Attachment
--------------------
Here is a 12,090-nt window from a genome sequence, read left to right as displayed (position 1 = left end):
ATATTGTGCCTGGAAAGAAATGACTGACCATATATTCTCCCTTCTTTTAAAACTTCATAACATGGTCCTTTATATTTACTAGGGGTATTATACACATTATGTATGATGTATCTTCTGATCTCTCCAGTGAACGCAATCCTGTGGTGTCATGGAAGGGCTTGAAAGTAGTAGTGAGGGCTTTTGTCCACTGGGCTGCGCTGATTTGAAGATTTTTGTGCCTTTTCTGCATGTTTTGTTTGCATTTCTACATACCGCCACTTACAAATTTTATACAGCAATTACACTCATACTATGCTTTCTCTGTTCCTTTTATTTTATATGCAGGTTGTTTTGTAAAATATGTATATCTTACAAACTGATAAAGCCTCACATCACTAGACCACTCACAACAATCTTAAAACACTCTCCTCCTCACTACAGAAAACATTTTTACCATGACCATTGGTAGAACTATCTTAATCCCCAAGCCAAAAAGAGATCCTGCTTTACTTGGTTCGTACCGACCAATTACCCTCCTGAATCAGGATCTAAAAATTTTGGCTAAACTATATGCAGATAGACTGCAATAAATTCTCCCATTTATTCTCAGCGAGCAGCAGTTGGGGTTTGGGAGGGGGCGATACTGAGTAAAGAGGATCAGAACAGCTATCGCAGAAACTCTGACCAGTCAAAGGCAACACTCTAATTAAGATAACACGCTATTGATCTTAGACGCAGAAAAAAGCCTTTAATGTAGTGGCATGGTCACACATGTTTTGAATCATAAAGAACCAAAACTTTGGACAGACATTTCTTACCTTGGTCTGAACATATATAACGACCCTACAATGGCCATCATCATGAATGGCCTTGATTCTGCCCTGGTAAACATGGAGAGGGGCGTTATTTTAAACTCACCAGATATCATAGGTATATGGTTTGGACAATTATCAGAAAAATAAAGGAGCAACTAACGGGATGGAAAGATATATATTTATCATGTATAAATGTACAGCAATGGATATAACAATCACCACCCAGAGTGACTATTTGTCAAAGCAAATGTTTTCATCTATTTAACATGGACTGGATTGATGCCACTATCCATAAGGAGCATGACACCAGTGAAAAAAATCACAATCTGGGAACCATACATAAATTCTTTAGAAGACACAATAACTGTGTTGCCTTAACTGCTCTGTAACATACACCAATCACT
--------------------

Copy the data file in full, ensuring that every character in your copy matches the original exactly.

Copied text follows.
Here is a 12,090-nt window from a genome sequence, read left to right as displayed (position 1 = left end):
ATATTGTGCCTGGAAAGAAATGACTGACCATATATTCTCCCTTCTTTTAAAACTTCATAACATGGTCCTTTATATTTACTAGGGGTATTATACACATTATGTATGATGTATCTTCTGATCTCTCCAGTGAACGCAATCCTGTGGTGTCATGGAAGGGCTTGAAAGTAGTAGTGAGGGCTTTTGTCCACTGGGCTGCGCTGATTTGAAGATTTTTGTGCCTTTTCTGCATGTTTTGTTTGCATTTCTACATACCGCCACTTACAAATTTTATACAGCAATTACACTCATACTATGCTTTCTCTGTTCCTTTTATTTTATATGCAGGTTGTTTTGTAAAATATGTATATCTTACAAACTGATAAAGCCTCACATCACTAGACCACTCACAACAATCTTAAAACACTCTCCTCCTCACTACAGAAAACATTTTTACCATGACCATTGGTAGAACTATCTTAATCCCCAAGCCAAAAAGAGATCCTGCTTTACTTGGTTCGTACCGACCAATTACCCTCCTGAATCAGGATCTAAAAATTTTGGCTAAACTATATGCAGATAGACTGCAATAAATTCTCCCATTTATTCTCAGCGAGCAGCAGTTGGGGTTTGGGAGGGGGCGATACTGAGTAAAGAGGATCAGAACAGCTATCGCAGAAACTCTGACCAGTCAAAGGCAACACTCTAATTAAGATAACACGCTATTGATCTTAGACGCAGAAAAAAGCCTTTAATGTAGTGGCATGGTCACACATGTTTTGAATCATAAAGAACCAAAACTTTGGACAGACATTTCTTACCTTGGTCTGAACATATATAACGACCCTACAATGGCCATCATCATGAATGGCCTTGATTCTGCCCTGGTAAACATGGAGAGGGGCGTTATTTTAAACTCACCAGATATCATAGGTATATGGTTTGGACAATTATCAGAAAAATAAAGGAGCAACTAACGGGATGGAAAGATATATATTTATCATGTATAAATGTACAGCAATGGATATAACAATCACCACCCAGAGTGACTATTTGTCAAAGCAAATGTTTTCATCTATTTAACATGGACTGGATTGATGCCACTATCCATAAGGAGCATGACACCAGTGAAAAAAATCACAATCTGGGAACCATACATAAATTCTTTAGAAGACACAATAACTGTGTTGCCTTAACTGCTCTGTAACATACACCAATCACT